It was not long before such hordes of these alien peoples crowded into the island that the natives who had invited them began to live in terror… They began by demanding a greater supply of provisions: then, seeking to provoke a quarrel, threatened that unless larger supplies were forthcoming, they would terminate the treaty and ravage the whole island…

These heathen conquerors devastated the surrounding cities and countryside, extended the conflagration from the eastern to the western shores without opposition, and established a stranglehold over nearly all the doomed island. A few wretched survivors captured in the hills were butchered wholesale, and others, desperate with hunger, came out and surrendered to the enemy for food, although they were doomed to lifelong slavery even if they escaped instant massacre. Some fled overseas in their misery; others, clinging to their homeland, eked out a wretched and fearful existence among the mountains, forests and crags, ever on the alert for danger.

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When reading Bede, we need to be aware that, although he never referred to himself as British, this is indeed British propaganda, but that it was also written at a time when the then Anglo-Saxon Christian rulers of the ’Heptarchy’ were facing further raids and incursions from other ’heathens’, Danes and Norwegians, for which they seemed similarly unprepared. Bede was concerned to send them a clear message which would resonate with the oral traditions from their own pre-Christian days. The same is true of Gildas, an earlier British monk writing of The Ruin of Britain, at a time when the Anglo-Saxons had not yet converted, in the mid-sixth century. Nennius, a Welsh monk writing in the early ninth century, wrote in a similar vein to Bede, more like an Old Testament prophet, calling the Anglo-British to defend the newly established Christian order from the ravaging Norsemen.

The complete ’conquest’ of lowland Britain by the Germanic tribes took two centuries, but it was as much a conquest made by trade as by fire and blood. The recent archeological evidence from the grave burials in East Anglia, especially at Sutton Hoo, suggest that the Britons were highly regarded for their artwork, and even the illuminated texts and carvings of the Hiberno-Northumbrian monks indicate a fusion of Celtic and Anglo-Saxon forms. Certainly, the Anglo-Saxon dialects became the practical language of exchange between peoples, but the survival of large numbers of Celtic words and place-names in connection with rivers, woods, hills and valleys throughout the lowlands, suggests that the British farmers did not simply abandon their homesteads, and that they may well have continued to farm quite large estates alongside the Saxon settlers as equals rather than serfs.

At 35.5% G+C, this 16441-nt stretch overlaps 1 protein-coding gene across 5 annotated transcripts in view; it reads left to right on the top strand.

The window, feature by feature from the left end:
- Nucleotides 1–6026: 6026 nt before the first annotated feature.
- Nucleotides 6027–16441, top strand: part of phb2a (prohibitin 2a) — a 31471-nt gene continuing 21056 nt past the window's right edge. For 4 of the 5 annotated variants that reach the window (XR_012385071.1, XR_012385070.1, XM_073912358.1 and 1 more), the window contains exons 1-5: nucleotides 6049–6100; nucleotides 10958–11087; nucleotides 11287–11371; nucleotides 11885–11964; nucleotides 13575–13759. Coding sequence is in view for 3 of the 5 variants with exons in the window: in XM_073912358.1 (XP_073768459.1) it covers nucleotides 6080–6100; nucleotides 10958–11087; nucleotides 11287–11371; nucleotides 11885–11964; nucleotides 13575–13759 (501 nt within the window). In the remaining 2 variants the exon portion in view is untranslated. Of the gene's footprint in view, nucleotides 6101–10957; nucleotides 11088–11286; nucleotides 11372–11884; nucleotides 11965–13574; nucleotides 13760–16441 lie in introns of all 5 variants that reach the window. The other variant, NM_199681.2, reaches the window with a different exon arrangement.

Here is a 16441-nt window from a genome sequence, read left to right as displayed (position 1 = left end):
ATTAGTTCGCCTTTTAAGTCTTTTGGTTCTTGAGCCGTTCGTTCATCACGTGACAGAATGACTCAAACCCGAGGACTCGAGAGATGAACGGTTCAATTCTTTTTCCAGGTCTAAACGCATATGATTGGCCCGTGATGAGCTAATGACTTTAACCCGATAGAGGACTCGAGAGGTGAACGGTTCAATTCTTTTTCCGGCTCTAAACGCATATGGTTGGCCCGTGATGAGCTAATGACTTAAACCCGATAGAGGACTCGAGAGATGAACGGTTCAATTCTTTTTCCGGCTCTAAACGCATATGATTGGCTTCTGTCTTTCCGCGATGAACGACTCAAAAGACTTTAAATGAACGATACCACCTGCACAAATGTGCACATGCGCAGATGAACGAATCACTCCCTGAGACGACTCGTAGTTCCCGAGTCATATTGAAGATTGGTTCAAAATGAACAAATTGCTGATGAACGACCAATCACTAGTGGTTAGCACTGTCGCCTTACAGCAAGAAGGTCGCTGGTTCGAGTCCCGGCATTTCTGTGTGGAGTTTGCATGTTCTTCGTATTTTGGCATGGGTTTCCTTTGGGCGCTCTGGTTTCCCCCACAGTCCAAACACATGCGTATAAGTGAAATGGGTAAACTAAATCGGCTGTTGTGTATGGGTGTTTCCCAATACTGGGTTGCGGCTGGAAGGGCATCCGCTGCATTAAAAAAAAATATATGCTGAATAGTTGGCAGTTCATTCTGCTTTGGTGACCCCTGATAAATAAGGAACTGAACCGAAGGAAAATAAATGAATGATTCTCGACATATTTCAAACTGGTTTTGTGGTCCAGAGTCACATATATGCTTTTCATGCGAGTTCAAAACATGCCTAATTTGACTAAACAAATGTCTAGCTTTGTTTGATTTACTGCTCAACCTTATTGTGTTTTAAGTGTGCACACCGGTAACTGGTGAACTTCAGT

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Certainly, their dynastic leaders and warriors may well have been driven into the upland western corners of the island. Both Gildas and Nennius referenced tales of a Romano-British chieftain called Arthur who led successful resistance from the 470’s to 515, winning twelve battles, recorded in Welsh heroic legends. He was probably a Romano-British noble, possibly a cavalry commander who had fought in the Roman Army. Nennius dates the last of these battles, at Mount Badon, to 515. However, there is no reference to Arthur’s in the Anglo-Saxon Chronicle, although it details a number of battles from the period, including one in 519 in which ’Cerdic and Cynric’ established the West Saxon dynasty after beating the Britons at Cerdic’s Ford. Nevertheless, we know that, in terms of dynastic control, much of western Britain remained under Romano-British rule for much of the following period into the seventh century, until the rise of the Northumbrian and then Mercian Saxon kingdoms. By the eighth century, they had been driven as a fighting force from what was becoming known as Engaland and continued to be known as Wealas or Walas and Cornwalas, meaning ’foreigners’. They called themselves Cymry, meaning ‘compatriots’, giving us the modern-day ‘Cumbria’. The Peterborough Chronicle for 614 refers to a battle in which Cynegils, King of Wessex for 31 years, slew two thousand and sixty-five Welsh. The Parker Chronicle for 755 tells of Cynewulf, King of Wessex, who often fought great battles against the Welsh. It also mentions in passing how a Welsh hostage was the only survivor, badly wounded, of a battle against Cyneheard, Prince of Wessex. These entries are clear evidence of continued British resistance.

Source: Dennis Freeborn (1992), From Old English to Standard English, Basingstoke: MacMillan.